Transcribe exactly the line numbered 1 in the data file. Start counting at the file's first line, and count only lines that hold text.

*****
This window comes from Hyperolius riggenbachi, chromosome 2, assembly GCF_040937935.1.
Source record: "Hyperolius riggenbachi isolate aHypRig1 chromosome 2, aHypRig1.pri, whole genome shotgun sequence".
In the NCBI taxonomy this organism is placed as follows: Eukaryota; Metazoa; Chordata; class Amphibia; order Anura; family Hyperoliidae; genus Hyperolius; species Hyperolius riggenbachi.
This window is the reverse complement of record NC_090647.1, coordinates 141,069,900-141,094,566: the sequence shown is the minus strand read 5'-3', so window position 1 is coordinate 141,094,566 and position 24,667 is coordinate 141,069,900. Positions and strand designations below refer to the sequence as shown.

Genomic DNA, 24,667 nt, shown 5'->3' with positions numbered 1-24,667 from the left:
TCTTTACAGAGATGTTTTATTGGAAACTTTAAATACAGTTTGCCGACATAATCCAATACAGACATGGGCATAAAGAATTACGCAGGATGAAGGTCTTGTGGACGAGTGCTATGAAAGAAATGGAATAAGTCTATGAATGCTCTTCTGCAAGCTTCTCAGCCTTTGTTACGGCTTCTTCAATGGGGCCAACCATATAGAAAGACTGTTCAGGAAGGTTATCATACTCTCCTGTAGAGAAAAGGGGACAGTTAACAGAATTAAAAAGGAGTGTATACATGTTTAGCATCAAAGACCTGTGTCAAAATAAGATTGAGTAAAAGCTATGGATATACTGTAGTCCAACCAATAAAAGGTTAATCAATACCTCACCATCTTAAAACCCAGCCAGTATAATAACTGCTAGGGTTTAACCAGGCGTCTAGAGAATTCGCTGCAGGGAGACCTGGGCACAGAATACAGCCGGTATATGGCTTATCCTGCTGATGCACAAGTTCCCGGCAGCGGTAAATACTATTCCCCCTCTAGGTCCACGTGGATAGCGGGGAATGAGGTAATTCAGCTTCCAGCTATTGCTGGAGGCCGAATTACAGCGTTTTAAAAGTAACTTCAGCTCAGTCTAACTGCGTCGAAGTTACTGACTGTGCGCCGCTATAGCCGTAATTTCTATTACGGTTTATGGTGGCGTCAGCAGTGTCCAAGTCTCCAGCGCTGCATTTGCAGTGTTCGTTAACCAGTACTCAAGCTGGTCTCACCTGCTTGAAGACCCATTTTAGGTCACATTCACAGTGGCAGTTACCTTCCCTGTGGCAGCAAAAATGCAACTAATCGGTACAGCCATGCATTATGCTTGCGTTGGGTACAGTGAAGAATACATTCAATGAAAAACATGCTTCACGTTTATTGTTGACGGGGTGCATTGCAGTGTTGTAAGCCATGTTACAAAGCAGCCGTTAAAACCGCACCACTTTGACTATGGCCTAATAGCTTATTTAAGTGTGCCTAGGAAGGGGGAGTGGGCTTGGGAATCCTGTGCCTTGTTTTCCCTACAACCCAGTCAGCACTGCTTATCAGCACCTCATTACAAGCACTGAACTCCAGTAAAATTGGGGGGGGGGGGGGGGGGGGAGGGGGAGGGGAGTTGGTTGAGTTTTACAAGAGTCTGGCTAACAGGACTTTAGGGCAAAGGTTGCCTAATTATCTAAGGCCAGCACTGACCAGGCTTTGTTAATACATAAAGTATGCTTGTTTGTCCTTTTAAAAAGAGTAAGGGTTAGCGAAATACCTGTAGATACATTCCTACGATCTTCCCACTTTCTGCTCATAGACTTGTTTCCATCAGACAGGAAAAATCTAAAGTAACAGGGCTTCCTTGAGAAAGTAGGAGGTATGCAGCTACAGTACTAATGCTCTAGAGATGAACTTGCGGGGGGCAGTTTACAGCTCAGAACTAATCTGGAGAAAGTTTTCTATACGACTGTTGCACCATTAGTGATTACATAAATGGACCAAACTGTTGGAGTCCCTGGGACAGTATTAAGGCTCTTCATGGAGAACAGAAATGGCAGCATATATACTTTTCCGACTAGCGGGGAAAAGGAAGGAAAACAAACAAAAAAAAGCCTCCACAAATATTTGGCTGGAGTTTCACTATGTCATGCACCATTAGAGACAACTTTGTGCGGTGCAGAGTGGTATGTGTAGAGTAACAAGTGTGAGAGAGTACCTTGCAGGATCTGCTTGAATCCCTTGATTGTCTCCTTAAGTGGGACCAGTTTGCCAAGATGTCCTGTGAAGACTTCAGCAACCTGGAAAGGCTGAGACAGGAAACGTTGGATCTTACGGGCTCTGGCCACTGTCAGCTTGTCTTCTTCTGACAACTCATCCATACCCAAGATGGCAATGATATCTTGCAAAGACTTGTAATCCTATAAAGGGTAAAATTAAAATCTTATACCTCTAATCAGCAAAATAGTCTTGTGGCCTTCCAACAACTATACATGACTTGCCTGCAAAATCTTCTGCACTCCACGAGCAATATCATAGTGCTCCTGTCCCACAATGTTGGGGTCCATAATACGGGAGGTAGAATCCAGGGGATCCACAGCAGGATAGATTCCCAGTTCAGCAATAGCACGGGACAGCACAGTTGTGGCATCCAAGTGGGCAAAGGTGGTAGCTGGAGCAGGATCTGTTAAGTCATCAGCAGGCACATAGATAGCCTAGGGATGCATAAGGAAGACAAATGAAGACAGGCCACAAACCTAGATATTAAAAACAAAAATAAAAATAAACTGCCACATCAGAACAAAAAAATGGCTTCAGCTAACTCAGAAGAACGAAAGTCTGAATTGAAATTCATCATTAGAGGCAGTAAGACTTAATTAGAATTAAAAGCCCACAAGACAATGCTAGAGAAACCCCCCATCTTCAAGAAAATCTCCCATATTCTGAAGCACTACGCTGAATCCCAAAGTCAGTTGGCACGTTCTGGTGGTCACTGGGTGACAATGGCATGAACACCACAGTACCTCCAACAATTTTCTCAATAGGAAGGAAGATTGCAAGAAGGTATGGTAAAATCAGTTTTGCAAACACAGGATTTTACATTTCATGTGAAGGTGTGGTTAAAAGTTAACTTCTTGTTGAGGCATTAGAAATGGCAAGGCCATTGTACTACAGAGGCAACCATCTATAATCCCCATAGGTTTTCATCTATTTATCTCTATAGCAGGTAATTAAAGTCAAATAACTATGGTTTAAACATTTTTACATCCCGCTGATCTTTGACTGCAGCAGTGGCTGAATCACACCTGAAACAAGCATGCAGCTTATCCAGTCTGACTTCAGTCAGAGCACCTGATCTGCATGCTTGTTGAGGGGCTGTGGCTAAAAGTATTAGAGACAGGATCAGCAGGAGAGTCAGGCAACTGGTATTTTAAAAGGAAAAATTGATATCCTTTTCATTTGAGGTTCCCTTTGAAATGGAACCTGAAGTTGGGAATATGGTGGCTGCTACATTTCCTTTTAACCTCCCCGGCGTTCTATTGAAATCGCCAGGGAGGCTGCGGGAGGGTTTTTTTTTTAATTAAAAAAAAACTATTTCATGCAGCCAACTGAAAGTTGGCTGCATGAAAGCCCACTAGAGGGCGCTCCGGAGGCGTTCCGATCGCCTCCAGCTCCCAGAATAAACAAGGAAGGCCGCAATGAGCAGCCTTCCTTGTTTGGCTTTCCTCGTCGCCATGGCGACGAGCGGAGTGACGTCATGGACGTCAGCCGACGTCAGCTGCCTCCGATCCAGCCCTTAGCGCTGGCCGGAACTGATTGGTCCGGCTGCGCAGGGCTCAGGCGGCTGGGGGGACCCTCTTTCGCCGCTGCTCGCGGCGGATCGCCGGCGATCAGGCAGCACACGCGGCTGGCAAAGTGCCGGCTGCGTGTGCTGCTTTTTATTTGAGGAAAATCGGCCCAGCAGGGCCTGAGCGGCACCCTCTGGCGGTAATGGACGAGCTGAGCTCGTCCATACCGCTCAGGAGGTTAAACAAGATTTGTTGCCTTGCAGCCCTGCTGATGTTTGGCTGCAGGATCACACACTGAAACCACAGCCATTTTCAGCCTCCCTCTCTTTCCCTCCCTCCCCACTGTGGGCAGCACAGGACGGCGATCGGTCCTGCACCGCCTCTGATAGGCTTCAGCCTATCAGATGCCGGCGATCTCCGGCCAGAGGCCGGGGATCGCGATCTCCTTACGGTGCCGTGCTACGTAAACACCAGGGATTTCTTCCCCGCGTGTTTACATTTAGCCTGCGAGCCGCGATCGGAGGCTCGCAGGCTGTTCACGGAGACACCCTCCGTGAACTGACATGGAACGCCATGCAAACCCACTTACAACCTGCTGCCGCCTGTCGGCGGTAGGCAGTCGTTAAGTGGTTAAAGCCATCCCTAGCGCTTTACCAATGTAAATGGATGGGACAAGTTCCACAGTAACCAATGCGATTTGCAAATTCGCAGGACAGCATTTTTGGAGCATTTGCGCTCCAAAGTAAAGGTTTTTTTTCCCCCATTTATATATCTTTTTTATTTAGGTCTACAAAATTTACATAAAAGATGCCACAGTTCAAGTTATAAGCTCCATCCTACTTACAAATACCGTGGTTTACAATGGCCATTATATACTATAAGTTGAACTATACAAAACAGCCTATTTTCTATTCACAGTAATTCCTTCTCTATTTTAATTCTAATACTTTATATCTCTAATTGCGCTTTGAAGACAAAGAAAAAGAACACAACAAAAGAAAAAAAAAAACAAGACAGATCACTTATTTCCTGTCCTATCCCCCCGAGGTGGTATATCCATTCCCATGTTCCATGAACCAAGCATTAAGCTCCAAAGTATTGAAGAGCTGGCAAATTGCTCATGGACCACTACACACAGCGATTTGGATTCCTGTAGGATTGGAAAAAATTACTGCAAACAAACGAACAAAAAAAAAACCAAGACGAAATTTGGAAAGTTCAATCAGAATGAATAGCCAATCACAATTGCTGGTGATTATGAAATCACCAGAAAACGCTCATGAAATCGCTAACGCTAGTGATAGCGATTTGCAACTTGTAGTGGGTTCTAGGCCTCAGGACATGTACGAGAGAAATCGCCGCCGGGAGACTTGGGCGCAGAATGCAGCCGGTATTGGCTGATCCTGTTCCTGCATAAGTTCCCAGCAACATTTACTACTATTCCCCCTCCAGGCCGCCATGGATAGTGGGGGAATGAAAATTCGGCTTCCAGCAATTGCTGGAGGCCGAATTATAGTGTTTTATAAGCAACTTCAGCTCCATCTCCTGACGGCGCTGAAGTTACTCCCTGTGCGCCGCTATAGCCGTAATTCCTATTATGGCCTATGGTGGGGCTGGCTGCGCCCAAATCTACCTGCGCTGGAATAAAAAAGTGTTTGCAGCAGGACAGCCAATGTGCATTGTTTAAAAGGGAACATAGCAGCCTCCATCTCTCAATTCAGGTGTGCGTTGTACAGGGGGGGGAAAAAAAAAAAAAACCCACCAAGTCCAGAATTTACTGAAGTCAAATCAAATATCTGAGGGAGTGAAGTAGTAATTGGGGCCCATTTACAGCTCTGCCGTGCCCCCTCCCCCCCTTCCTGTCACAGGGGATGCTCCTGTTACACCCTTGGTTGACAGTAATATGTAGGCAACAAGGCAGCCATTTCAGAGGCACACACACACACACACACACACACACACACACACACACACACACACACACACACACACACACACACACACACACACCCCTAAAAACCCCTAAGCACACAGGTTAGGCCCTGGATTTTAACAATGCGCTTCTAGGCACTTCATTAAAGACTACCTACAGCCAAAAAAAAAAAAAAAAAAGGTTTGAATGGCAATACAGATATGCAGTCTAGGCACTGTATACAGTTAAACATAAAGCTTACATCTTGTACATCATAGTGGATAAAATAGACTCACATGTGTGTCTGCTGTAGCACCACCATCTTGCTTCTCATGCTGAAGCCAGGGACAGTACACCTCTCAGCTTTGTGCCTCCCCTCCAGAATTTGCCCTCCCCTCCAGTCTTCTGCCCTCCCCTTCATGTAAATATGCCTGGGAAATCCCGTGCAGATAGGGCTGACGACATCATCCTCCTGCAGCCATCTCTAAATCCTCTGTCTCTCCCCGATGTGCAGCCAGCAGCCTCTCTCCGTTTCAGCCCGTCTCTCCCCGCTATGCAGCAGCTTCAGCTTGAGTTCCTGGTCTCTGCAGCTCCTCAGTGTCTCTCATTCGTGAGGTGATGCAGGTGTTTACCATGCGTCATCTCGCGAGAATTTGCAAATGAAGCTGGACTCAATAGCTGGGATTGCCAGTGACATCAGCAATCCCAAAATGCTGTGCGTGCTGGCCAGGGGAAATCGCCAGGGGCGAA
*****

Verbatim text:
This window comes from Hyperolius riggenbachi, chromosome 2, assembly GCF_040937935.1.